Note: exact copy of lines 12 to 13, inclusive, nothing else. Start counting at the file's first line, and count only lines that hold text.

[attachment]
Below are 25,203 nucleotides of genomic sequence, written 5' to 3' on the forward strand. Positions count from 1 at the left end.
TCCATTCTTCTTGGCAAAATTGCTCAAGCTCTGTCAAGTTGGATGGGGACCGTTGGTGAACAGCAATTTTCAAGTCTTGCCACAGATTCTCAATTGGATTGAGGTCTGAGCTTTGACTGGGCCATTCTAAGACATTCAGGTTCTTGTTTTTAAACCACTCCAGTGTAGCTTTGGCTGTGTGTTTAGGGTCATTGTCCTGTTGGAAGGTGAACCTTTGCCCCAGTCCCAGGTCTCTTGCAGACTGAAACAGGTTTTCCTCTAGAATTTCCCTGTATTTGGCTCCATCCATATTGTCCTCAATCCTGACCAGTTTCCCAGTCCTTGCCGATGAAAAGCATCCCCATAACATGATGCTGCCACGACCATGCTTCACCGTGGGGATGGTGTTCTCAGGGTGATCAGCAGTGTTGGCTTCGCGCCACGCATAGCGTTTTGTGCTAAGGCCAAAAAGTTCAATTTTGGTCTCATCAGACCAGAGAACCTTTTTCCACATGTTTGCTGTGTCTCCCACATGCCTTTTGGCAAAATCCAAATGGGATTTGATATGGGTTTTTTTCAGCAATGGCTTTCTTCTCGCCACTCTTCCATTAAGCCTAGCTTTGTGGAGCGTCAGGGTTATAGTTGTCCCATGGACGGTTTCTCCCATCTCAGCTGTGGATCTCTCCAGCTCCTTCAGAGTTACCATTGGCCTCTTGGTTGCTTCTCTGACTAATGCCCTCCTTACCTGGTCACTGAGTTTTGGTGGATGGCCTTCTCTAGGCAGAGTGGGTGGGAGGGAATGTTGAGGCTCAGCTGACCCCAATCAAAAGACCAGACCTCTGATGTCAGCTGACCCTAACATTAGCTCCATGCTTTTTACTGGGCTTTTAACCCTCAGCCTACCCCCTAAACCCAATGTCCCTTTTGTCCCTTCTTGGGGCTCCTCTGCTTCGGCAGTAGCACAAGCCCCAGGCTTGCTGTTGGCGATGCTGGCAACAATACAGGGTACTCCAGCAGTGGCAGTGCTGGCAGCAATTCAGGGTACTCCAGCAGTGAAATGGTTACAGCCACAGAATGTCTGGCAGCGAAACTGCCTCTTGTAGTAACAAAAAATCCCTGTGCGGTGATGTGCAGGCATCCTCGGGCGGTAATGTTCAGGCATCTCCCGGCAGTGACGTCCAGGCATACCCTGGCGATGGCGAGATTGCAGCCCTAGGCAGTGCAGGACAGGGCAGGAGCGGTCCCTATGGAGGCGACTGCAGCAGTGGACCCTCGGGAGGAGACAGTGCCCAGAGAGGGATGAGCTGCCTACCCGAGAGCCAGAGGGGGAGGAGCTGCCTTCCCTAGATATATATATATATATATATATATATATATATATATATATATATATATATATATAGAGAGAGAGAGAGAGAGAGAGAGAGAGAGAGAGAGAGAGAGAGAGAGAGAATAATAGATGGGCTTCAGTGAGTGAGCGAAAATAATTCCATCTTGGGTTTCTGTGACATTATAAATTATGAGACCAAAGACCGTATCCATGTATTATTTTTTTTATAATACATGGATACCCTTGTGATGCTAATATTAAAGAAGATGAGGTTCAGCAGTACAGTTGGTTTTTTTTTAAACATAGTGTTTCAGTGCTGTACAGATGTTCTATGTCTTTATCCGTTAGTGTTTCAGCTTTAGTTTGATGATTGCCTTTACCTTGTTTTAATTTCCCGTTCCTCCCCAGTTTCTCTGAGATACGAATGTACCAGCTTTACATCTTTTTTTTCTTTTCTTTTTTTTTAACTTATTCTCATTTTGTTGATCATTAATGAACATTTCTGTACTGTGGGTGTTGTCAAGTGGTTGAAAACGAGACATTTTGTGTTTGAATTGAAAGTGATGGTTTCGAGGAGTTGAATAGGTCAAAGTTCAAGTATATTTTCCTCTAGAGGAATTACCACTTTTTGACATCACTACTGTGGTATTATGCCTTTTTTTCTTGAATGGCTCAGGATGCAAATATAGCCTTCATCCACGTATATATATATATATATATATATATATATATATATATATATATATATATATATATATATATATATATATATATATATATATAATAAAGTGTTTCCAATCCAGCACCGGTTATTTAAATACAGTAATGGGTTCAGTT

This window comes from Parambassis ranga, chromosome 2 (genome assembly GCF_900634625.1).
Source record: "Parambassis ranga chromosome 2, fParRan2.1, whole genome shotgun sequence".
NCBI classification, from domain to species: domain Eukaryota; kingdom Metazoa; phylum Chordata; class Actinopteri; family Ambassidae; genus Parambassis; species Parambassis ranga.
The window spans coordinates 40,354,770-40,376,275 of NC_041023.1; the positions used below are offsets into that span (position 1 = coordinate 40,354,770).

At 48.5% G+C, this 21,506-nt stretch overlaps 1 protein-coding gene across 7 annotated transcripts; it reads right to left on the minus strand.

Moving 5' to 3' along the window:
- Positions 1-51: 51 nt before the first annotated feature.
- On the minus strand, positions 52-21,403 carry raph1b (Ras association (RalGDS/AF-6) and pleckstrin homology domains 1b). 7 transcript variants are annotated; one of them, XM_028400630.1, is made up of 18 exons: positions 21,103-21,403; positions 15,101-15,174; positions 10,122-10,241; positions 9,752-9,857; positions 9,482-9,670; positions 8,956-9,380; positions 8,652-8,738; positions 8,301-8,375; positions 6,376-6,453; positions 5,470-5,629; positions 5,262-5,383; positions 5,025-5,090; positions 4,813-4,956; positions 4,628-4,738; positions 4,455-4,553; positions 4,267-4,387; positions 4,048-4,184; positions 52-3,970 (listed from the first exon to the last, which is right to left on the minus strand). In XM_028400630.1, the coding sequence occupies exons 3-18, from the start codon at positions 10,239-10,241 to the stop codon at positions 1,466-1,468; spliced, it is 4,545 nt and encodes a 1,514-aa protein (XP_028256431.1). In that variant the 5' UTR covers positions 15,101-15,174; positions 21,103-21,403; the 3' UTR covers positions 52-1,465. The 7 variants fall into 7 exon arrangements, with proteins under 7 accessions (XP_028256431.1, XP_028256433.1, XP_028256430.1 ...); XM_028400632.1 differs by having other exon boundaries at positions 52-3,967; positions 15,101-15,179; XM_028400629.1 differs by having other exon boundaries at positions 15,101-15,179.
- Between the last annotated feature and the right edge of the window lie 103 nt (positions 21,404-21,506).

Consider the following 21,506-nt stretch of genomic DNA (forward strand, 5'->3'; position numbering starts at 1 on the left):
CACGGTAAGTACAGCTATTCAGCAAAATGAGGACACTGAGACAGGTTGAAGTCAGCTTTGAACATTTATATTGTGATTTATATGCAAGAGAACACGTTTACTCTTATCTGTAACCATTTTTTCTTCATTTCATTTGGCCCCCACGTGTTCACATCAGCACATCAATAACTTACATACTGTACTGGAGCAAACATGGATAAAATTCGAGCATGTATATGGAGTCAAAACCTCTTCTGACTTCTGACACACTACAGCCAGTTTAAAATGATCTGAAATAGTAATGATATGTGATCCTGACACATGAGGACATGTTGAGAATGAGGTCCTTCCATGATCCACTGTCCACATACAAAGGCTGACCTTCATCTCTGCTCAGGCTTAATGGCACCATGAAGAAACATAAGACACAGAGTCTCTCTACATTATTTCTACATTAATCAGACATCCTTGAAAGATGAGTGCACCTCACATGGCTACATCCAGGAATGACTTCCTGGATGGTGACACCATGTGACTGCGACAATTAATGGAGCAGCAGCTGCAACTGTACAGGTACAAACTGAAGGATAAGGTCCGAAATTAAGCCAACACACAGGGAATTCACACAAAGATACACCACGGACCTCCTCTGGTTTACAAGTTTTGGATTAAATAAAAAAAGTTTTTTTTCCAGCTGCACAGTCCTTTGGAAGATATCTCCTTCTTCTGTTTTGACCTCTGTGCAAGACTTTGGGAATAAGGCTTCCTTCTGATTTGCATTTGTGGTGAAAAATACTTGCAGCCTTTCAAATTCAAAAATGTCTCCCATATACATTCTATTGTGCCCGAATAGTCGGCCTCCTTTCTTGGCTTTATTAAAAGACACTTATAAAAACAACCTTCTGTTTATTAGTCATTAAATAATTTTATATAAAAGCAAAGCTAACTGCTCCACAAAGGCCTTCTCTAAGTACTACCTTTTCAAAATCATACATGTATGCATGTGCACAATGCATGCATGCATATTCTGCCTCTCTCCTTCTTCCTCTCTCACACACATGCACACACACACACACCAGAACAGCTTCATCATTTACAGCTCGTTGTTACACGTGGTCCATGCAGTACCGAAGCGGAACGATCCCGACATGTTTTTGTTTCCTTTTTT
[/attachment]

Consider the following 21,506-nt stretch of genomic DNA (forward strand, 5'->3'; position numbering starts at 1 on the left):
CACGGTAAGTACAGCTATTCAGCAAAATGAGGACACTGAGACAGGTTGAAGTCAGCTTTGAACATTTATATTGTGATTTATATGCAAGAGAACACGTTTACTCTTATCTGTAACCATTTTTTCTTCATTTCATTTGGCCCCCACGTGTTCACATCAGCACATCAATAACTTACATACTGTACTGGAGCAAACATGGATAAAATTCGAGCATGTATATGGAGTCAAAACCTCTTCTGACTTCTGACACACTACAGCCAGTTTAAAATGATCTGAAATAGTAATGATATGTGATCCTGACACATGAGGACATGTTGAGAATGAGGTCCTTCCATGATCCACTGTCCACATACAAAGGCTGACCTTCATCTCTGCTCAGGCTTAATGGCACCATGAAGAAACATAAGACACAGAGTCTCTCTACATTATTTCTACATTAATCAGACATCCTTGAAAGATGAGTGCACCTCACATGGCTACATCCAGGAATGACTTCCTGGATGGTGACACCATGTGACTGCGACAATTAATGGAGCAGCAGCTGCAACTGTACAGGTACAAACTGAAGGATAAGGTCCGAAATTAAGCCAACACACAGGGAATTCACACAAAGATACACCACGGACCTCCTCTGGTTTACAAGTTTTGGATTAAATAAAAAAAGTTTTTTTTCCAGCTGCACAGTCCTTTGGAAGATATCTCCTTCTTCTGTTTTGACCTCTGTGCAAGACTTTGGGAATAAGGCTTCCTTCTGATTTGCATTTGTGGTGAAAAATACTTGCAGCCTTTCAAATTCAAAAATGTCTCCCATATACATTCTATTGTGCCCGAATAGTCGGCCTCCTTTCTTGGCTTTATTAAAAGACACTTATAAAAACAACCTTCTGTTTATTAGTCATTAAATAATTTTATATAAAAGCAAAGCTAACTGCTCCACAAAGGCCTTCTCTAAGTACTACCTTTTCAAAATCATACATGTATGCATGTGCACAATGCATGCATGCATATTCTGCCTCTCTCCTTCTTCCTCTCTCACACACATGCACACACACACACACCAGAACAGCTTCATCATTTACAGCTCGTTGTTACACGTGGTCCATGCAGTACCGAAGCGGAACGATCCCGACATGTTTTTGTTTCCTTTTTT